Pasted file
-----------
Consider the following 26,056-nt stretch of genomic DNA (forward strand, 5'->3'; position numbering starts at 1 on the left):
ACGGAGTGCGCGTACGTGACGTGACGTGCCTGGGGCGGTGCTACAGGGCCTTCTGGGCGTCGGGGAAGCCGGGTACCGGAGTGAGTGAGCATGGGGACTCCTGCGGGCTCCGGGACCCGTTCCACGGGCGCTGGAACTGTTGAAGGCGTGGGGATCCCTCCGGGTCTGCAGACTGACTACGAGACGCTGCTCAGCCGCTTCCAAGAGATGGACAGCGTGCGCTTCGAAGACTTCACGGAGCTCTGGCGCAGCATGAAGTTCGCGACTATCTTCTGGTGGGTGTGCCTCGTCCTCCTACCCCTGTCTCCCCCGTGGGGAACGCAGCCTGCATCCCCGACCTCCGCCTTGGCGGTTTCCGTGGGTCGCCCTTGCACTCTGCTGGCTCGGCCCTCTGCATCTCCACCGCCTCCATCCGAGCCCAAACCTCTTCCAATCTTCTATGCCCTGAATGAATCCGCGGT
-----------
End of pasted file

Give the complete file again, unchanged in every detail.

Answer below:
Consider the following 26,056-nt stretch of genomic DNA (forward strand, 5'->3'; position numbering starts at 1 on the left):
ACGGAGTGCGCGTACGTGACGTGACGTGCCTGGGGCGGTGCTACAGGGCCTTCTGGGCGTCGGGGAAGCCGGGTACCGGAGTGAGTGAGCATGGGGACTCCTGCGGGCTCCGGGACCCGTTCCACGGGCGCTGGAACTGTTGAAGGCGTGGGGATCCCTCCGGGTCTGCAGACTGACTACGAGACGCTGCTCAGCCGCTTCCAAGAGATGGACAGCGTGCGCTTCGAAGACTTCACGGAGCTCTGGCGCAGCATGAAGTTCGCGACTATCTTCTGGTGGGTGTGCCTCGTCCTCCTACCCCTGTCTCCCCCGTGGGGAACGCAGCCTGCATCCCCGACCTCCGCCTTGGCGGTTTCCGTGGGTCGCCCTTGCACTCTGCTGGCTCGGCCCTCTGCATCTCCACCGCCTCCATCCGAGCCCAAACCTCTTCCAATCTTCTATGCCCTGAATGAATCCGCGGT